Families face hard times as food prices soar in A/Ibom
Many families in Akwa Ibom are facing severe economic hardship following the soaring prices of basic food items like rice, bread, sugar, and milk.
The prices of food items started rising sharply during the Christmas festivities and have remained so ever since. It became more pronounced in January as schools resumed and family income nosedived as families struggled to meet up with the payment of tuition and other obligations to keep their children and wards in schools.
According to checks, staples like yam, beans, and garri have not been spared, as some have recorded over a 100 percent price increase in the last two months. For instance, a medium-sized loaf of bread which used to cost about N300 now goes for N600, going out of the reach of most average families in the state.
Akwa Ibom relies on food items brought in from other states mostly from the northern part of the country which supplies yam, beans, onions, and goat meat while garri which is widely consumed by many comes from neighbouring states of Edo, Delta, and Cross River.
The situation has been made worse by a large number of unemployed youths in the state. Last year, more than 45,000 youths applied for teaching vacancies that required only 1000 teachers in the state secondary education board.
Though the state government has in recent years, working in partnership with the private sector, set up some factories to create jobs and boost employment opportunities for the youths, only a handful of them have been engaged, according to checks.
According to observers, many families are left on their own without any support from the state, saying that with the electioneering campaigns about to start in earnest, there appears to be no end in sight over their plight.
Attention is now on campaigns and consultations, families have been ignored and it is not likely that anything could change any time soon,’’ said an analyst.
While presenting this year’s budget, Governor Udom Emmanuel promised that the state government would support economic diversification policy through adequate provision of incentives to attract private investment in agriculture.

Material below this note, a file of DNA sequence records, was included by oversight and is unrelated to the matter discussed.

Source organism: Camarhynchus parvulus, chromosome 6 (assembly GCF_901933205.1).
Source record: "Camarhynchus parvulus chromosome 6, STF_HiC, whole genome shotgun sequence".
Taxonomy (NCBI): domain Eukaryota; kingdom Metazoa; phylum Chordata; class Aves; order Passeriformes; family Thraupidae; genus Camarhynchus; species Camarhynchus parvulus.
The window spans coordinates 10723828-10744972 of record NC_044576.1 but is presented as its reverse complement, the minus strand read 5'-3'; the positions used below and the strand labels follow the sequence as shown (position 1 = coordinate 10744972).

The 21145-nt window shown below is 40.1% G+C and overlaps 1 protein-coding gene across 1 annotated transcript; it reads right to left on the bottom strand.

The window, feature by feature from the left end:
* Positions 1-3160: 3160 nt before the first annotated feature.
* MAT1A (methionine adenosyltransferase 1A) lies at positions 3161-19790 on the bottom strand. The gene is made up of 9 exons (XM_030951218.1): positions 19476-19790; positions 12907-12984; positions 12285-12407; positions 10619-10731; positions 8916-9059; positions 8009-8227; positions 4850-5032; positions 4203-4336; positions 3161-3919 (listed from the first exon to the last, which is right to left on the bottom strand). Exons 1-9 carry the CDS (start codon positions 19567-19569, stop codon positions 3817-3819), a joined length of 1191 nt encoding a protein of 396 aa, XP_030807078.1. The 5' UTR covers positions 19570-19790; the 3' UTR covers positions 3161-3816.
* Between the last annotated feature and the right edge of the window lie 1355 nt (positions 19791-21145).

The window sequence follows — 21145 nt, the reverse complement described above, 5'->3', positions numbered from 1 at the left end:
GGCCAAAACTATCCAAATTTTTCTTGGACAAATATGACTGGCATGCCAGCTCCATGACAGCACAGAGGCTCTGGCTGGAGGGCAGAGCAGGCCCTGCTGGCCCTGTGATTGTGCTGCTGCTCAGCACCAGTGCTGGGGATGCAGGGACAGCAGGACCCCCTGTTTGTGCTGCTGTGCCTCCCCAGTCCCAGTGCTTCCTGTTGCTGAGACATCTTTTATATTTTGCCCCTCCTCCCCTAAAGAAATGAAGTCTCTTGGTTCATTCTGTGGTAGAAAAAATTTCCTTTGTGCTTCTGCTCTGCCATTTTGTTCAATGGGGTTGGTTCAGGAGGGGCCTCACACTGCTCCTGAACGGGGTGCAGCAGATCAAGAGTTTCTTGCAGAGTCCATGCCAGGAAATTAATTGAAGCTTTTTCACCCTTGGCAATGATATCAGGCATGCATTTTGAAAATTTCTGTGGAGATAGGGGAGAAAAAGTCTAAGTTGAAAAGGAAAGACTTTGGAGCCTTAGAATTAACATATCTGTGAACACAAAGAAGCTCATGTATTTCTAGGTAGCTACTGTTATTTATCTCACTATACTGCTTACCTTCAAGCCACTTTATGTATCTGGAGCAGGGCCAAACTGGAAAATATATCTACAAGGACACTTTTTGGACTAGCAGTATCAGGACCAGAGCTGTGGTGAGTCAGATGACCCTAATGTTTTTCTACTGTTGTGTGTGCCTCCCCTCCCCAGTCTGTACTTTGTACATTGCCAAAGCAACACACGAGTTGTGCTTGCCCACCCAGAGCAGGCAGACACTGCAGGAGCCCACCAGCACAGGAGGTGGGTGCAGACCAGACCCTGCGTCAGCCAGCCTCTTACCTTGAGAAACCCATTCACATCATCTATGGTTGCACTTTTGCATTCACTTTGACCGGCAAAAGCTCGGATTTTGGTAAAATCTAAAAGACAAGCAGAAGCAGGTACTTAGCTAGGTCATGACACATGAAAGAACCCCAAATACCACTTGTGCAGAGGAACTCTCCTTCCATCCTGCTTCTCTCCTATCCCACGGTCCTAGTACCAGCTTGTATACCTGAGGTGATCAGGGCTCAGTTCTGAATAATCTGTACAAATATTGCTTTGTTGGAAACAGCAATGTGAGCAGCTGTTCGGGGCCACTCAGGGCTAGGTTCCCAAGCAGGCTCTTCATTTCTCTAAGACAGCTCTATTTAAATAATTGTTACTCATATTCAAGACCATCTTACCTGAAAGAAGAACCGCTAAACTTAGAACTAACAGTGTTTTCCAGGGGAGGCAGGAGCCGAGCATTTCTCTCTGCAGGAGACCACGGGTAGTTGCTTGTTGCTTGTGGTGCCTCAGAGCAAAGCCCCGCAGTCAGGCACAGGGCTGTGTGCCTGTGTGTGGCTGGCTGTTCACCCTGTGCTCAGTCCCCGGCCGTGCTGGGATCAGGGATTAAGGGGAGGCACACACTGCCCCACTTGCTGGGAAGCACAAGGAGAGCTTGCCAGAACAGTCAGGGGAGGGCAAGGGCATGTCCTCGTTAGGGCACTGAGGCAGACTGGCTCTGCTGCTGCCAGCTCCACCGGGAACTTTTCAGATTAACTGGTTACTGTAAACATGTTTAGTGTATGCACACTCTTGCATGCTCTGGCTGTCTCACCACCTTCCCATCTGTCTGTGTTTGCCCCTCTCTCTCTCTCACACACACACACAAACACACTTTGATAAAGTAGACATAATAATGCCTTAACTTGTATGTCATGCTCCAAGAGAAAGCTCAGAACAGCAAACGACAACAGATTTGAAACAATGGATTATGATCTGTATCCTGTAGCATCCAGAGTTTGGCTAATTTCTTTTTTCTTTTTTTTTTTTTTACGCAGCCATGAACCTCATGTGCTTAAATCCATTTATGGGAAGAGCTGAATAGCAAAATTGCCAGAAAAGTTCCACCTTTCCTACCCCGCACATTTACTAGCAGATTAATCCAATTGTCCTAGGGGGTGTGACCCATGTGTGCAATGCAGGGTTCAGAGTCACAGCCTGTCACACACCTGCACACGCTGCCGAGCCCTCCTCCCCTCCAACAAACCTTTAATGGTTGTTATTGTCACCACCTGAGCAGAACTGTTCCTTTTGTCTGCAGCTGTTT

According to him, different products would be commoditised to create sustainable linkage to other sectors, especially in the area of hydrocarbon and deepening of stakeholders’ engagement.
Lamenting the negative impact of the harsh economic situation, Tijah Bolton Akpan, executive director of Policy Alert, a non-governmental organisation said people are unable to work at full capacity due to hunger, adding that “this not only affects labour productivity but presents a further challenge to human development at the household and state level.”
According to him, hunger in children could mean more pressures on child health services and more absenteeism from school which in turn means that not only will the state have to spend more in the short run to correct those social distortions.
He expressed dismay that more and more people are being pushed into poverty.
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“At the state level, there are two short-term approaches, First is a social investment; the poorest citizens need conditional cash transfers and work-based guaranteed payments to ensure their basic social needs like food, shelter, healthcare, and basic education.
“If you go out there, you’ll be surprised at the number of families that are actually begging daily to survive.
“Social investments have had qualified results at the national level but we’re yet to see state governments matching the federal government’s investment in terms of social security interventions.”
Akpan, who spoke in an interview, said the second is the injection of capital into productive activities, adding that the majority of the state’s labour force is engaged in the informal sector.”
He said there should be massive investment in food production since the state is predominantly agrarian.
“Unfortunately, the absence of social investment provisions and the cut in the state’s capital allocations for agriculture in the 2022 budget do not potentially support such an agenda.
“We’re hoping the state government sees the wisdom in supplementing that in the months ahead.”